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Showing posts from May, 2012

Excess Baggage: Turning Lurking Themes into Short Stories

I’d just finished writing the first draft of yet another novel that seemed to have wandered off in several directions when I made an important discovery. I was trying to work out (in retrospect) what my theme was, and so got out my old creative writing coursework books (this was pre-Google). As I checked through my manuscript for any inkling of the theme, I realised what I’d done: I tried to fit every single thing I wanted to say about everything (except for the stuff I’d written about in a previous novel) into this one book. And because I hadn’t planned on this particular book being very long or meaty, it really suffered from the lack of focus. I opened a sticky, peeling binder and found a yellowed sheet of paper with some old notes that jumped out at me: Determine your theme for your story – one theme per story [double underlined]. New theme, new story. (Complementary subthemes are okay.) Protagonist is “pro”-theme vs “anti” Antagonist. Every additional (unrelated) theme y

Break Writer's Block with Flash Fiction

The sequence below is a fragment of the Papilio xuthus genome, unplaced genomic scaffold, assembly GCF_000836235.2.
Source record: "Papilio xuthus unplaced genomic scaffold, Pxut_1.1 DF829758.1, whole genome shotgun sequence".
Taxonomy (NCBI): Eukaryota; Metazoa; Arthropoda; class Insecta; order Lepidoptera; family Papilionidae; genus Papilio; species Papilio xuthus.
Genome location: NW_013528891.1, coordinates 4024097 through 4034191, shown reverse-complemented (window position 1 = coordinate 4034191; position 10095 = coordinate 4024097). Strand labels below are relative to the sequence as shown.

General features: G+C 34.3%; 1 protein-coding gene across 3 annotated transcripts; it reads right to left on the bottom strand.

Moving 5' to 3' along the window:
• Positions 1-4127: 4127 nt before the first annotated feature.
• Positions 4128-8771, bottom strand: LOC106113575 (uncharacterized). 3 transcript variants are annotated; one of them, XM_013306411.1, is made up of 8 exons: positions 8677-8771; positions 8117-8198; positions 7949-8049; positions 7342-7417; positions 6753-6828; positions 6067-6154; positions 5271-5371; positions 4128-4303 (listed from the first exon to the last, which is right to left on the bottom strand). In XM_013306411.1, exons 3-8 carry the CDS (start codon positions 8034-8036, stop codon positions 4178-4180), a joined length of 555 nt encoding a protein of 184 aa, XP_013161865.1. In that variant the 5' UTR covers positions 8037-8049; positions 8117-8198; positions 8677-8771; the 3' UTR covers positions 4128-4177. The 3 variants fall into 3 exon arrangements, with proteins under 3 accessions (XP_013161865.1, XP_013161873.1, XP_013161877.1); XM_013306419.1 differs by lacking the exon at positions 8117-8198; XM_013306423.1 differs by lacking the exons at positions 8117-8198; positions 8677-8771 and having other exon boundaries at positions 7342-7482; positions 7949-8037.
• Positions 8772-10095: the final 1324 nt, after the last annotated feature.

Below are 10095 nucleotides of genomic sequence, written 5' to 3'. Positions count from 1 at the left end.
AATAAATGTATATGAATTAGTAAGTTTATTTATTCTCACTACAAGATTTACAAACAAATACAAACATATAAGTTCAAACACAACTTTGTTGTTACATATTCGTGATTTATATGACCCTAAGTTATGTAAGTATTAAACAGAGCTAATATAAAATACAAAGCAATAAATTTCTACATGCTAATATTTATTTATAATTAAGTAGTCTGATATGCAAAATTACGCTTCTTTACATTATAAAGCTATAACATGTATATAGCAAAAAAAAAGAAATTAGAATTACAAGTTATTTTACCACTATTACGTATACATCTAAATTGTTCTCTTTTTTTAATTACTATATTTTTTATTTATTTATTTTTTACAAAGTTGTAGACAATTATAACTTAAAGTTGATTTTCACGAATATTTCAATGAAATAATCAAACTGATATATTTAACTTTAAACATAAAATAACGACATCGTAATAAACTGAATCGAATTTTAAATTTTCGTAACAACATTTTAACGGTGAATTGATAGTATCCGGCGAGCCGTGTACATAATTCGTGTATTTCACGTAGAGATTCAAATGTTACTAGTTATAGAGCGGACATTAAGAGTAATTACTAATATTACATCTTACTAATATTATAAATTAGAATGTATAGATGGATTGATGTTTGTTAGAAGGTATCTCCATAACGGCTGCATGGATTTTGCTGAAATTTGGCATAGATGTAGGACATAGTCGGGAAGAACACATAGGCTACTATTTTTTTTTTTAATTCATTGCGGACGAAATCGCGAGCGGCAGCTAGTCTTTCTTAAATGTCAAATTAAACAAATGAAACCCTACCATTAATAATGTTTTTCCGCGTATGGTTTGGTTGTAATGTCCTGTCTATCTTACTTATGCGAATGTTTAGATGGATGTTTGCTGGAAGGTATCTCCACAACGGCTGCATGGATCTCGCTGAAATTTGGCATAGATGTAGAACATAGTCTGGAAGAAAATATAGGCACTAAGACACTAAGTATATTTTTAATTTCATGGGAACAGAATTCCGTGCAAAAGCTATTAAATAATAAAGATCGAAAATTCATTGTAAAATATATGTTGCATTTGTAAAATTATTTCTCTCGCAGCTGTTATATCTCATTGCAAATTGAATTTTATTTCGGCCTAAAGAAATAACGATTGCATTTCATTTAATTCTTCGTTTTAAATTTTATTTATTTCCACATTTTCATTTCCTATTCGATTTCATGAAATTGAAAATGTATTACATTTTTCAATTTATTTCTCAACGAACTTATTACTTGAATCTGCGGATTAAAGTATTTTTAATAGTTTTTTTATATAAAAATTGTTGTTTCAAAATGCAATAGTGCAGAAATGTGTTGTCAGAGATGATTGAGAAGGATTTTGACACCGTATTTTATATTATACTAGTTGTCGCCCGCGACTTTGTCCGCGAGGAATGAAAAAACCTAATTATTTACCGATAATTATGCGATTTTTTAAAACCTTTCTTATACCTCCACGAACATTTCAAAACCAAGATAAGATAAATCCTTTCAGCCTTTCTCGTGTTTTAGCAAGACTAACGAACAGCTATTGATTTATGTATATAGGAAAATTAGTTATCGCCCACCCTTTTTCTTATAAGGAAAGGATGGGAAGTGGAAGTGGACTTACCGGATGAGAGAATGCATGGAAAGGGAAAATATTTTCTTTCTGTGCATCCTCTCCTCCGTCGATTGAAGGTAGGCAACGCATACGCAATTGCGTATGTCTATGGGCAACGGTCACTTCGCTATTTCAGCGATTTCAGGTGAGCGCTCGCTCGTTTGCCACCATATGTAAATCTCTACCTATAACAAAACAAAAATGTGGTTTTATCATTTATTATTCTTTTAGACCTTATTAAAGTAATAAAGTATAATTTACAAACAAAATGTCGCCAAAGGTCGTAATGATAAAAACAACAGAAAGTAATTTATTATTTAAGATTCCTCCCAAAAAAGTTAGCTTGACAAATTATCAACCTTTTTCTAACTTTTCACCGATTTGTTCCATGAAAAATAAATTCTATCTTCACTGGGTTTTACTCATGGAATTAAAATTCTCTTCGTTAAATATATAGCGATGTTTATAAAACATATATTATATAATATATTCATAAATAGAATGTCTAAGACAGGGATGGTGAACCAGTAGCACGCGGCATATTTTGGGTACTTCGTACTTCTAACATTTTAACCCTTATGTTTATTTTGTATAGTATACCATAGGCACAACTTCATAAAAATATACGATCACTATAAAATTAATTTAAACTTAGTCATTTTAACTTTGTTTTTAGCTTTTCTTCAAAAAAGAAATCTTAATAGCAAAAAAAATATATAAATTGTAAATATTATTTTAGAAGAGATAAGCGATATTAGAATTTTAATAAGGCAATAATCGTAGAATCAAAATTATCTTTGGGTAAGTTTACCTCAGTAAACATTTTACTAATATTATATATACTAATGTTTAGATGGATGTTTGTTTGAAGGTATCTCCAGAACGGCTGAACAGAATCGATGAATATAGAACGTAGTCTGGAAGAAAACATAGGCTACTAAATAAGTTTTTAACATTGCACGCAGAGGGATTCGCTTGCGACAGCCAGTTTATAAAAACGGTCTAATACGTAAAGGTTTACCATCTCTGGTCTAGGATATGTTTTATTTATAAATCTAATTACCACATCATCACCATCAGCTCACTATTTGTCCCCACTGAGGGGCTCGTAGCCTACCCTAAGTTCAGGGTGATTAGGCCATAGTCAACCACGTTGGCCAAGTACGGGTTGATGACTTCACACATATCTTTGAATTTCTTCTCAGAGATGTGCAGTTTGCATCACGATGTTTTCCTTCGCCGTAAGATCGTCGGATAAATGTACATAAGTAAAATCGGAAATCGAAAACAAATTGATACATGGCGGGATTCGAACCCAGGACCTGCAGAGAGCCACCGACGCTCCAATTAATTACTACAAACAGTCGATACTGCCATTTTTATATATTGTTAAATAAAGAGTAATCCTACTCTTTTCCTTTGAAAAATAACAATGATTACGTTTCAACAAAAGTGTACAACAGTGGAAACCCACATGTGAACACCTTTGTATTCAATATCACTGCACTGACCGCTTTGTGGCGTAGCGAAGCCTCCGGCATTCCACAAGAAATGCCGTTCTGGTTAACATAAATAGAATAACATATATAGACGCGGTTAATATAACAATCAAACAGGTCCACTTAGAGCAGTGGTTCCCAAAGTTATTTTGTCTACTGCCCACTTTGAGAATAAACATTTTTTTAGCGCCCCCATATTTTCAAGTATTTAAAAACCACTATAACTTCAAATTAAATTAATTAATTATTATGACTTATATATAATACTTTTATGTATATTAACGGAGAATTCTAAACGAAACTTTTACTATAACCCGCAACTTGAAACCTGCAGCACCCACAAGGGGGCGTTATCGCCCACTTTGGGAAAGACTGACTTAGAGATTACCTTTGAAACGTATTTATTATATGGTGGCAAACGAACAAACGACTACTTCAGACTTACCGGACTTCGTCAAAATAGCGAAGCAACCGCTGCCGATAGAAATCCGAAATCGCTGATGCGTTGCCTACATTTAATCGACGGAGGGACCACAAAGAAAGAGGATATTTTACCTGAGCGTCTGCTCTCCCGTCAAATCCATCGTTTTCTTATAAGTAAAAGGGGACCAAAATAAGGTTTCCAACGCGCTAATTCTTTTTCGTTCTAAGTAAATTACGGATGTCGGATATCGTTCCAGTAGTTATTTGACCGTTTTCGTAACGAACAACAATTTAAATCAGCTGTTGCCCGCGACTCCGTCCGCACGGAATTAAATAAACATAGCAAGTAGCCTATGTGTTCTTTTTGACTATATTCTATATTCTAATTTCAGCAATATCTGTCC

Flash fiction can be even better than journaling for working through writer’s block. Creativity and imagination require an open mind ready to receive new ideas and play with them. Many of our feelings and reactions to a situation (even a fictional one) can shut this valve off, often when we most need a creative response. Sometimes the very reason we experience a block is due to an ingrained and conditioned aversion to digging too deeply into something we don’t understand. You may be writing well when suddenly a character confronts you with a behaviour you don’t want to write about. Perhaps it’s your own behaviour, but it may be that of someone close to you, or someone who has hurt you. Flash fiction is an ideal vehicle for exploring your feelings about behaviours that you were told were acceptable but are not, or vice versa. Let your characters explore subjects for you. Prejudice, insecurity, fear, misconception and misunderstanding, rules and religious laws, jealousy, resentment,